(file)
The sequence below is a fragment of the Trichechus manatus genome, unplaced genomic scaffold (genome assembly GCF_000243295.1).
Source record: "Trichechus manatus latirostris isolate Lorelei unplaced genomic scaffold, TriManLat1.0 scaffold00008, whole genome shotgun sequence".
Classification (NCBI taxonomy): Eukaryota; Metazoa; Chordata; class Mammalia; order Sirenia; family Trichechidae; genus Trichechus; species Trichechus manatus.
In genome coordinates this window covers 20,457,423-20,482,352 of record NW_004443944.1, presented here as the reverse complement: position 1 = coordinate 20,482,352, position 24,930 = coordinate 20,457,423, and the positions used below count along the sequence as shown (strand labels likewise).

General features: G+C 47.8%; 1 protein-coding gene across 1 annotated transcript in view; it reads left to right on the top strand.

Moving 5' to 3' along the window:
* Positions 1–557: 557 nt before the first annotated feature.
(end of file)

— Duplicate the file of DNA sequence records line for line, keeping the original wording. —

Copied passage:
The sequence below is a fragment of the Trichechus manatus genome, unplaced genomic scaffold (genome assembly GCF_000243295.1).
Source record: "Trichechus manatus latirostris isolate Lorelei unplaced genomic scaffold, TriManLat1.0 scaffold00008, whole genome shotgun sequence".
Classification (NCBI taxonomy): Eukaryota; Metazoa; Chordata; class Mammalia; order Sirenia; family Trichechidae; genus Trichechus; species Trichechus manatus.
In genome coordinates this window covers 20,457,423-20,482,352 of record NW_004443944.1, presented here as the reverse complement: position 1 = coordinate 20,482,352, position 24,930 = coordinate 20,457,423, and the positions used below count along the sequence as shown (strand labels likewise).

General features: G+C 47.8%; 1 protein-coding gene across 1 annotated transcript in view; it reads left to right on the top strand.

Moving 5' to 3' along the window:
* Positions 1–557: 557 nt before the first annotated feature.